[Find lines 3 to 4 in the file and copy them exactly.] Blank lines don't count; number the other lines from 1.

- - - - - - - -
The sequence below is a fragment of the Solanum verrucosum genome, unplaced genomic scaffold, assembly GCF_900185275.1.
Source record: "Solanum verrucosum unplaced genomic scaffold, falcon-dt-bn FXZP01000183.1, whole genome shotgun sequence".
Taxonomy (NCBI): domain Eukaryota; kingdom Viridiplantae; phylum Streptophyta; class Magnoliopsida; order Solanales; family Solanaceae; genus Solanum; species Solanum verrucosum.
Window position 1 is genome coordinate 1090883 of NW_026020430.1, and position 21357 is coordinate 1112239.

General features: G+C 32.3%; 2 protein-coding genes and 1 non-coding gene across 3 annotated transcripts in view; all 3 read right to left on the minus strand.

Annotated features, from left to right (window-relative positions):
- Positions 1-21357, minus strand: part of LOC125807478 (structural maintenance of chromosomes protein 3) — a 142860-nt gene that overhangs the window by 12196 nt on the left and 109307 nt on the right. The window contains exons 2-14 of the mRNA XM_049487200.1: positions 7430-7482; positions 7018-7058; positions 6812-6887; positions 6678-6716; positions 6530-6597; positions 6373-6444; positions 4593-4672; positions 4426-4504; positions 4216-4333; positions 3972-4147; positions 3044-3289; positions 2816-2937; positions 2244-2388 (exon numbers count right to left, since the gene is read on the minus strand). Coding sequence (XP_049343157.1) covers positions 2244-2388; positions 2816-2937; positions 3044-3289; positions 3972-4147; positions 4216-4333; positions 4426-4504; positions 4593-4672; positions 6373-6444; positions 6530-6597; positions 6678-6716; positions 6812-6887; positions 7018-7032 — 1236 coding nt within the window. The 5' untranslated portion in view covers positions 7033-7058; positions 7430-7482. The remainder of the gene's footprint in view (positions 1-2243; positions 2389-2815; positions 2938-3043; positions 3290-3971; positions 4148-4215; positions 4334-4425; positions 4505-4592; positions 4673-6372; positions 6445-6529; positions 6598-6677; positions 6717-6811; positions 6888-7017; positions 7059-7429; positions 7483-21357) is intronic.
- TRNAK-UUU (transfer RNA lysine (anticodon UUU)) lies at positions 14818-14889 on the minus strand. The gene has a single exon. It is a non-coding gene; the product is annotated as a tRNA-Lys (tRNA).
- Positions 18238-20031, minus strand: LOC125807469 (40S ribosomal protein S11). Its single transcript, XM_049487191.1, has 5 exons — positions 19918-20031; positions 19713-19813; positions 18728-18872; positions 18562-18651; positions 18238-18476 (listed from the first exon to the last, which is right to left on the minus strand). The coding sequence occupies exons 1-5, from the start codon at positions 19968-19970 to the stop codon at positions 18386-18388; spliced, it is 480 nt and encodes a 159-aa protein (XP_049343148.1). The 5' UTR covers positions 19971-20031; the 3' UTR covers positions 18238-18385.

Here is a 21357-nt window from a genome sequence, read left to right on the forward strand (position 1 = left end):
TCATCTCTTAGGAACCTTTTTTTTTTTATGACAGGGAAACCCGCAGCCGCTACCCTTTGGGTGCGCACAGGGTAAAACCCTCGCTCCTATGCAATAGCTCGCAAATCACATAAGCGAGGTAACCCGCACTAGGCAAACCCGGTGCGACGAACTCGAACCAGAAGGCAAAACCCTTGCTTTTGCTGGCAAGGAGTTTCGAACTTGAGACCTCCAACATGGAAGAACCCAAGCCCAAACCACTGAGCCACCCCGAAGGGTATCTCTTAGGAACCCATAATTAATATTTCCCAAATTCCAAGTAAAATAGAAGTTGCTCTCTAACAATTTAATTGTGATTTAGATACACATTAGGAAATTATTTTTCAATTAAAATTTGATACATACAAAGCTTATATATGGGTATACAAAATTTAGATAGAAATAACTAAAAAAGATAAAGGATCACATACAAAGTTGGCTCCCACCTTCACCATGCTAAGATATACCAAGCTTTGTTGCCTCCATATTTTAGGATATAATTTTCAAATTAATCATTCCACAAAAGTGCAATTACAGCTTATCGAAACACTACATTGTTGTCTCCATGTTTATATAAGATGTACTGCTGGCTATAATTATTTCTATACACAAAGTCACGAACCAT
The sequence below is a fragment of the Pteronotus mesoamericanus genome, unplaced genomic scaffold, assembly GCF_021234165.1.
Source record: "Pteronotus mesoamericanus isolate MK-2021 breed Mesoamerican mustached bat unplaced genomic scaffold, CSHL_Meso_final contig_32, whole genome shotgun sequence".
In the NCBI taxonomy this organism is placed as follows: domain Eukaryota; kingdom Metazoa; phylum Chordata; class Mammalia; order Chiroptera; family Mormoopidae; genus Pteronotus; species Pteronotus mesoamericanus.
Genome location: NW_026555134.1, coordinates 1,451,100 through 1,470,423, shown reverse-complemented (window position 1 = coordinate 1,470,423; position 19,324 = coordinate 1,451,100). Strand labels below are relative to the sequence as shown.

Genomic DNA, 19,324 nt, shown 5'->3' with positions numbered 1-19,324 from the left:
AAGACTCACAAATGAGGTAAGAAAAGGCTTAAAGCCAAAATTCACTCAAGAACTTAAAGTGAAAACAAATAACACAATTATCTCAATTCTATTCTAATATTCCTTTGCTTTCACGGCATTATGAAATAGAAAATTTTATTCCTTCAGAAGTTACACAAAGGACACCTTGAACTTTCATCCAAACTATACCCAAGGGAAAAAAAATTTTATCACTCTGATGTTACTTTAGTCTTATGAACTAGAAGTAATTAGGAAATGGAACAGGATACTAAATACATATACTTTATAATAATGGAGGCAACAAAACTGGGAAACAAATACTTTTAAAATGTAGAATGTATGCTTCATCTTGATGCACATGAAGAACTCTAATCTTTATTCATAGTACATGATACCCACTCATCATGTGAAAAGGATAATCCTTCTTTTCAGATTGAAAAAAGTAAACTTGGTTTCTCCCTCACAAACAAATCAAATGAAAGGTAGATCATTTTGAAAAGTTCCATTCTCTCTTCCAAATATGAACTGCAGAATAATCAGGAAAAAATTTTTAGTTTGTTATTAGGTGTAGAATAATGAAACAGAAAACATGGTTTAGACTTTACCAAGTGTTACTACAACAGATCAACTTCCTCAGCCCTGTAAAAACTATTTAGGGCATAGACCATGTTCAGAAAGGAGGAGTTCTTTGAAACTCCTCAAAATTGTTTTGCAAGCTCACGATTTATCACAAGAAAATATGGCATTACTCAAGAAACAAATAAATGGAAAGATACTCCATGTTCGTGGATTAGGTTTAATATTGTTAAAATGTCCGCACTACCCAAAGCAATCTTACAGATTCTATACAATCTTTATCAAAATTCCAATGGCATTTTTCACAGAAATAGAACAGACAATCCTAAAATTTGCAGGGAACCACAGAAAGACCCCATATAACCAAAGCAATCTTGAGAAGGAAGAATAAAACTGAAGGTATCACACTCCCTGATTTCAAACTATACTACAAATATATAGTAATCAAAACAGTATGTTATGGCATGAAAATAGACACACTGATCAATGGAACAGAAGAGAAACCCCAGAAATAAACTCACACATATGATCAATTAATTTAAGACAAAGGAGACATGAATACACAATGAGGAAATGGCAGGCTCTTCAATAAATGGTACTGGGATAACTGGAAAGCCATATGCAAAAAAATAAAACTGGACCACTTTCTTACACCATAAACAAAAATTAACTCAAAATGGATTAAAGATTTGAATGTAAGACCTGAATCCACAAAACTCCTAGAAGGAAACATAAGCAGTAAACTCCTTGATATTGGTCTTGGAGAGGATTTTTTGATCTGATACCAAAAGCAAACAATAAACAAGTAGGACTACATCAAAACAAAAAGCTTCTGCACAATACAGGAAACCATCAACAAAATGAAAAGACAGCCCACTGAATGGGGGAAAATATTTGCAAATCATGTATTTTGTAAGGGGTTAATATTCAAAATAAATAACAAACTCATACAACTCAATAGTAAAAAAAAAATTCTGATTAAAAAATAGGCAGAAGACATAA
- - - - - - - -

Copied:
Taxonomy (NCBI): domain Eukaryota; kingdom Viridiplantae; phylum Streptophyta; class Magnoliopsida; order Solanales; family Solanaceae; genus Solanum; species Solanum verrucosum.
Window position 1 is genome coordinate 1090883 of NW_026020430.1, and position 21357 is coordinate 1112239.